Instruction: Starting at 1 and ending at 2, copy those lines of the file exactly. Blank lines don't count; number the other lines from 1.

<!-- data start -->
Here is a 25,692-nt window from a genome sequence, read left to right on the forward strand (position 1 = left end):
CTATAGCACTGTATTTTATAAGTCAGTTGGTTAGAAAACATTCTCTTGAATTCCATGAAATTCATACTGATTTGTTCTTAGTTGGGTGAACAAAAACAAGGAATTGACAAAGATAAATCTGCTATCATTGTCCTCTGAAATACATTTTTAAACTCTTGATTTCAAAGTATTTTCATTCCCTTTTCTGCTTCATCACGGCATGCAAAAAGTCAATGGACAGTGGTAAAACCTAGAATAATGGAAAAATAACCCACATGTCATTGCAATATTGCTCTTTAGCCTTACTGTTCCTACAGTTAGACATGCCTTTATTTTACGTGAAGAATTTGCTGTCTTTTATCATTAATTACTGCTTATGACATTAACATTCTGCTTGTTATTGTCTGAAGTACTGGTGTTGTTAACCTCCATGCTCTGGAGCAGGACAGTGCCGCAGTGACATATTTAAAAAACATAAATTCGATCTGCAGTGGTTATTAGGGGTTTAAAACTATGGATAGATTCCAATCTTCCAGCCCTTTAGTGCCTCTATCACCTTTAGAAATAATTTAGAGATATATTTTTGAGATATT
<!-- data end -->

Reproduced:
Here is a 25,692-nt window from a genome sequence, read left to right on the forward strand (position 1 = left end):
CTATAGCACTGTATTTTATAAGTCAGTTGGTTAGAAAACATTCTCTTGAATTCCATGAAATTCATACTGATTTGTTCTTAGTTGGGTGAACAAAAACAAGGAATTGACAAAGATAAATCTGCTATCATTGTCCTCTGAAATACATTTTTAAACTCTTGATTTCAAAGTATTTTCATTCCCTTTTCTGCTTCATCACGGCATGCAAAAAGTCAATGGACAGTGGTAAAACCTAGAATAATGGAAAAATAACCCACATGTCATTGCAATATTGCTCTTTAGCCTTACTGTTCCTACAGTTAGACATGCCTTTATTTTACGTGAAGAATTTGCTGTCTTTTATCATTAATTACTGCTTATGACATTAACATTCTGCTTGTTATTGTCTGAAGTACTGGTGTTGTTAACCTCCATGCTCTGGAGCAGGACAGTGCCGCAGTGACATATTTAAAAAACATAAATTCGATCTGCAGTGGTTATTAGGGGTTTAAAACTATGGATAGATTCCAATCTTCCAGCCCTTTAGTGCCTCTATCACCTTTAGAAATAATTTAGAGATATATTTTTGAGATATT